Tuesday, February 12, 2013

catching up. Whew!

I have been pretty busy, Graduate Student at University of idaho.  Took a new job as Department head at Salish Kootenai College, in Native American Studies.  Completing my degree in May, I think.  I have been working with some interesting things, Epistemology, and i will write and publish soon about my Native "String" Theory.  I got married to Laurie Holton Finley in November.  My father left us and the world a week before Thanksgiving.  I'm still plugging along, and will keep on going, just eb patient and I will return to writing.

Wednesday, October 12, 2011

New look, New material coming soon!

I am working on my Master's degree in Education, and just wanted you to know that I am going to start posting again, trying for once a week. I will put it on my calendar. Right now i am reading "Indigenous Methodologies" by Kovach. I just finished, a week ago "Research is Ceremony" by Wilson, so expect to see Axiology, Epistemology, Methodology and Ontology. Cosmology may be tossed here and there as well. I will add Wikipedia/Wiktionary definitions soon. Have a great day, Salish Silver signing off from Moscow, ID, Home of the Vandals!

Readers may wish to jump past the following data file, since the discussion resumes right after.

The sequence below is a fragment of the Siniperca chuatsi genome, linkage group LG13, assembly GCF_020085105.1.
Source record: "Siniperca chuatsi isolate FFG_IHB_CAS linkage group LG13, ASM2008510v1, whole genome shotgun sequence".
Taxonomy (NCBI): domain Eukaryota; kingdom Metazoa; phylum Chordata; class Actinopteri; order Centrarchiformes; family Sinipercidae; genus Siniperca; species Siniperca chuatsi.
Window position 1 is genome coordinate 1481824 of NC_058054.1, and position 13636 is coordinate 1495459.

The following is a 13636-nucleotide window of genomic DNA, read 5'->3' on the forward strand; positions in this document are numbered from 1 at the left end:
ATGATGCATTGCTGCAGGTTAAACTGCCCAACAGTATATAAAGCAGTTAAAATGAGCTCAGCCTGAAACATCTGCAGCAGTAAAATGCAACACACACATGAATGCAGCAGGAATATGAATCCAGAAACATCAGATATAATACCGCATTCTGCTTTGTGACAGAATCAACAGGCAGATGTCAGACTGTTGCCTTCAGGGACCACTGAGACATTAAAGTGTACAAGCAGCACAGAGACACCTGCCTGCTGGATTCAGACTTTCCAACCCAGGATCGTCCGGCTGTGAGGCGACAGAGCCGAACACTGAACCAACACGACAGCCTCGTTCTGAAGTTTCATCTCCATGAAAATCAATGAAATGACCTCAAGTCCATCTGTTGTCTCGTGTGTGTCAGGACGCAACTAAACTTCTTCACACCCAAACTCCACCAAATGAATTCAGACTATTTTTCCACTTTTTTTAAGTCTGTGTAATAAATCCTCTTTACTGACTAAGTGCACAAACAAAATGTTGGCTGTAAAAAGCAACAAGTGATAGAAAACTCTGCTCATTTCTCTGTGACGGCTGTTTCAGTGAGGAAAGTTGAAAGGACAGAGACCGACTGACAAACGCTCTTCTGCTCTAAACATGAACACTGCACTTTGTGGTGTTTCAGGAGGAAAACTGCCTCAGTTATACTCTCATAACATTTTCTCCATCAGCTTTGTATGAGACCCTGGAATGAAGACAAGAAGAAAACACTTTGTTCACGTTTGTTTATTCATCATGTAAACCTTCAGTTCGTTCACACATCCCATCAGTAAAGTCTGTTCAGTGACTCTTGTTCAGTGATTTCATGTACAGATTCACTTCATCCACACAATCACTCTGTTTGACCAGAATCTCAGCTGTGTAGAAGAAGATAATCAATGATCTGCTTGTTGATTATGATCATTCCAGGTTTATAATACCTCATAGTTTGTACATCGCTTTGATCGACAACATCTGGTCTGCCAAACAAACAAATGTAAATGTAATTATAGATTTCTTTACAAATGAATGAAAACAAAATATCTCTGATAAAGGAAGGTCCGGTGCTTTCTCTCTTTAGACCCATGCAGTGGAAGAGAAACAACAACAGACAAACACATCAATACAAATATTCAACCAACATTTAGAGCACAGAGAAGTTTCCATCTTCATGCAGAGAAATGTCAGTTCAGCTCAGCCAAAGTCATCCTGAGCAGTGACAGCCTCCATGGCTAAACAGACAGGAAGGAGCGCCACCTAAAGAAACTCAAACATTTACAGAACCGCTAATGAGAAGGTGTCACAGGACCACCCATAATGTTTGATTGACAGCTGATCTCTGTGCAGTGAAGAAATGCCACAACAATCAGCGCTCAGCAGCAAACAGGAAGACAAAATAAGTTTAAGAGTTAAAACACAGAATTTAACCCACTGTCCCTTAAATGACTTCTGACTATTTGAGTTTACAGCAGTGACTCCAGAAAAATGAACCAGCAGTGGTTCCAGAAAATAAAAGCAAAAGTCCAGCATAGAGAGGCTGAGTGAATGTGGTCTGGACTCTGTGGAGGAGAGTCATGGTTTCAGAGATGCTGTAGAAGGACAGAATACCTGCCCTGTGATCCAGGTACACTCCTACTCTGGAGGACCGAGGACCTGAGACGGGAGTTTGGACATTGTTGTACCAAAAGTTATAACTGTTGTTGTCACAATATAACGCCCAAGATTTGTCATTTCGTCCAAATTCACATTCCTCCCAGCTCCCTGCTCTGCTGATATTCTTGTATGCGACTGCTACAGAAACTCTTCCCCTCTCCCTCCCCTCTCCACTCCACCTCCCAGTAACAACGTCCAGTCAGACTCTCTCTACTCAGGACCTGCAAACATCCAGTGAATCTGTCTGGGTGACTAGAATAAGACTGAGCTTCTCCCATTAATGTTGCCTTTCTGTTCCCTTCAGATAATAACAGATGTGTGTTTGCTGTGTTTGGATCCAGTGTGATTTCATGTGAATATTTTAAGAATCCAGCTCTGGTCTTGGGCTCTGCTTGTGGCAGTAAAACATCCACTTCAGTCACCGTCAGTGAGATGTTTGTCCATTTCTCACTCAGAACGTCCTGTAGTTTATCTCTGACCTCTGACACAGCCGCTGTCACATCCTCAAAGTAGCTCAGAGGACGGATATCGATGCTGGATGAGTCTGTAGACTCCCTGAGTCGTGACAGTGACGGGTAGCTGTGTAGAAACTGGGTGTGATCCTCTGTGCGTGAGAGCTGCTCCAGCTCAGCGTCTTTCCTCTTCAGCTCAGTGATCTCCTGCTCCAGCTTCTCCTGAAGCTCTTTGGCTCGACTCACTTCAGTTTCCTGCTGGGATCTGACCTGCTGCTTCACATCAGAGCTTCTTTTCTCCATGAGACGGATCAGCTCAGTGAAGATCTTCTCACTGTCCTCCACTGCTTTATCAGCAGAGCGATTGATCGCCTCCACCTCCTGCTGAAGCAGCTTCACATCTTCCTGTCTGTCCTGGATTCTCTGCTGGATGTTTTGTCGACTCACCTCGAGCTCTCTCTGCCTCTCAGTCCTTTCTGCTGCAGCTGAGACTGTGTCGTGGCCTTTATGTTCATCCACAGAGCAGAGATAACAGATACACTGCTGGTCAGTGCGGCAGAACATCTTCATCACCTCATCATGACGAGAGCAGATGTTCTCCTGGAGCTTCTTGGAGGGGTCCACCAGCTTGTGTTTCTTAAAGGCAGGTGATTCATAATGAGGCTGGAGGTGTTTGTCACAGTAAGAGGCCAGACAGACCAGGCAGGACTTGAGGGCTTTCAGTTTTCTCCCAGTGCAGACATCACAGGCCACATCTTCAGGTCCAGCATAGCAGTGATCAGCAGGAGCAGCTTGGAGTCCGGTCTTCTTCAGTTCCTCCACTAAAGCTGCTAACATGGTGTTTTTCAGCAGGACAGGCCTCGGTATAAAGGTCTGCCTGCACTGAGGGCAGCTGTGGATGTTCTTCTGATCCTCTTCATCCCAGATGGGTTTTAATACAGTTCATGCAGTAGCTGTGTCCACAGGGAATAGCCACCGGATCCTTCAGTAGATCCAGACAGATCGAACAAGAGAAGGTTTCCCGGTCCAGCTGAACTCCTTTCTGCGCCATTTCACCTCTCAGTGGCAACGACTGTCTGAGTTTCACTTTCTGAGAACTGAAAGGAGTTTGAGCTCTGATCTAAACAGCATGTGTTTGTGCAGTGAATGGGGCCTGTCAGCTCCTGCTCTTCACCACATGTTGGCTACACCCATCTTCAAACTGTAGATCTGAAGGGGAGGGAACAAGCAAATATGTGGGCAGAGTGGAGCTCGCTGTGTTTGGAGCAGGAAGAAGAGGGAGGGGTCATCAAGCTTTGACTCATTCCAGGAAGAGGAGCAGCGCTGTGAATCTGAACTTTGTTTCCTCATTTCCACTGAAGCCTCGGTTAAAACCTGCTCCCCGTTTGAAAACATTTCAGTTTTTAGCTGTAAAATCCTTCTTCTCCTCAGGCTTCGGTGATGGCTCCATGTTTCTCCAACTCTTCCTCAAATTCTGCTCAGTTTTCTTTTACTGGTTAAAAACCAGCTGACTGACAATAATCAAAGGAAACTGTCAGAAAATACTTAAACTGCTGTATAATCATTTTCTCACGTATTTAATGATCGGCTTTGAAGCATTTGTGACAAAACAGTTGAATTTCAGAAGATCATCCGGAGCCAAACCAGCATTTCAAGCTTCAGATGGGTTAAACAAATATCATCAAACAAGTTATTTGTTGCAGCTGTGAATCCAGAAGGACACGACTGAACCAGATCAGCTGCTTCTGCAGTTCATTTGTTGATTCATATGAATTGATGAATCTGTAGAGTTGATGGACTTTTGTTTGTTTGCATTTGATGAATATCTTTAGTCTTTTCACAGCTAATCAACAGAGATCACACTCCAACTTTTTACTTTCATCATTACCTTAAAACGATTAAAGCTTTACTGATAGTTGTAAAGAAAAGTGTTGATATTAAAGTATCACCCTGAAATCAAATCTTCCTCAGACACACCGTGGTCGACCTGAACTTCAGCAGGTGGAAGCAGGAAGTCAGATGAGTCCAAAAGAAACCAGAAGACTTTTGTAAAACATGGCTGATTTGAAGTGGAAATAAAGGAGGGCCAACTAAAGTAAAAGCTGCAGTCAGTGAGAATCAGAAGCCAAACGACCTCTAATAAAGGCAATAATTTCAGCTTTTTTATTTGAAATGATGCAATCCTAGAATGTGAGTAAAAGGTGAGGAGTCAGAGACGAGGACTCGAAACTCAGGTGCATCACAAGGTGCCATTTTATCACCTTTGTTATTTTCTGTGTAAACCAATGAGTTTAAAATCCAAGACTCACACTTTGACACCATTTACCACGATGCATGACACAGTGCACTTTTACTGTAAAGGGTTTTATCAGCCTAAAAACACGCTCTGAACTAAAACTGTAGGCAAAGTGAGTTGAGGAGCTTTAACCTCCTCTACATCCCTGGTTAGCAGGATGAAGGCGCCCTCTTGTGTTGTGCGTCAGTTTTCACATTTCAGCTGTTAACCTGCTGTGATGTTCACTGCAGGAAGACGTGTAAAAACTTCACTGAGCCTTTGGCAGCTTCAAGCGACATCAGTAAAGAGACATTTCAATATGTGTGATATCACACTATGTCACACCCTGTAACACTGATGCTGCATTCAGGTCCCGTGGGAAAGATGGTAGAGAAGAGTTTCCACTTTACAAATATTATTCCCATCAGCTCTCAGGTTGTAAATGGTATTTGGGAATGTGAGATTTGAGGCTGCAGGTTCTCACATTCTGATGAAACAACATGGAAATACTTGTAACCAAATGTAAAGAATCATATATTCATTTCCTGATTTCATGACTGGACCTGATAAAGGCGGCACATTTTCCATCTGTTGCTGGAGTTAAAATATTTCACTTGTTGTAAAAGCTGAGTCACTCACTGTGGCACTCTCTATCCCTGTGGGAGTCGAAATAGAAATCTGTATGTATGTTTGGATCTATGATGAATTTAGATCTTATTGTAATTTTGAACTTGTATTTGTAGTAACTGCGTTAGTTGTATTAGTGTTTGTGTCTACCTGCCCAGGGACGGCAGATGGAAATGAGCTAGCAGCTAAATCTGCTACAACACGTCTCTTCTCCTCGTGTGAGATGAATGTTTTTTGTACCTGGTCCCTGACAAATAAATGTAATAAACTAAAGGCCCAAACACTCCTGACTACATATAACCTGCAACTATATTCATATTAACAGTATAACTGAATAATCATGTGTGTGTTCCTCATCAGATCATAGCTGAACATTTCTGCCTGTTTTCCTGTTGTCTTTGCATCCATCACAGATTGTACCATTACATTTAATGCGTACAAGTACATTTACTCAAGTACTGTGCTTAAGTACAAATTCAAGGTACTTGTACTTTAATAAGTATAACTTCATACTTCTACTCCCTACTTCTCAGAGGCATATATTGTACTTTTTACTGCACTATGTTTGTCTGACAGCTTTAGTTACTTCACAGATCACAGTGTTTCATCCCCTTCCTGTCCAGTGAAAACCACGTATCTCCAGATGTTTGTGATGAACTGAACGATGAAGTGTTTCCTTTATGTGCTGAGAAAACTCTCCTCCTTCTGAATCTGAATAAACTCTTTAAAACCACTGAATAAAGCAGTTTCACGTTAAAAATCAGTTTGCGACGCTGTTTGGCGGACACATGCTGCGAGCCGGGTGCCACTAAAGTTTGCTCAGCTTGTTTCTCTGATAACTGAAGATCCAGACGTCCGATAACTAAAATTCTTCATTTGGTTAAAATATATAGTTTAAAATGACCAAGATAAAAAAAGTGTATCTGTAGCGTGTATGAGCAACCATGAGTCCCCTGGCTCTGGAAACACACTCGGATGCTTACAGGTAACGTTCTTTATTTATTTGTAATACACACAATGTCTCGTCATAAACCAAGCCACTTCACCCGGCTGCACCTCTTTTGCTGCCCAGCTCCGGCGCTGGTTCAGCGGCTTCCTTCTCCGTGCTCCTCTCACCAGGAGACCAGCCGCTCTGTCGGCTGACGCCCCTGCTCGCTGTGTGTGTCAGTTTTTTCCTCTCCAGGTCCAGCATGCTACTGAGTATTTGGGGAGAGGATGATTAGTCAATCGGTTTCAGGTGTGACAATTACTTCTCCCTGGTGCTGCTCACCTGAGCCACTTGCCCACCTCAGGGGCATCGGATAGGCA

Sunday, March 6, 2011

video
I have been working at flintknapping for the last couple weeks. It is pretty challenging, and not as hard as it seems it could be. I have a few things to figure out, and I will be able to teach this a whole lot better. Sorry for the lack of posts over the last couple years, lots of things going on to take up my time. Back to blogging here and there. The science behind all of this knapping technology would encompass geology of the area, knowing where to get the best rock available for this type of work (making arrowheads), and then the break characteristics of the stone itself. Physics, i guess, in the way silica based rock breaks in a conchoidal (looks like a shell) fracture. I will put up some pics of my notcher/pressure flaker and the billets i have made. Some copied, but all made by myself.

Friday, September 11, 2009

Another Book for the list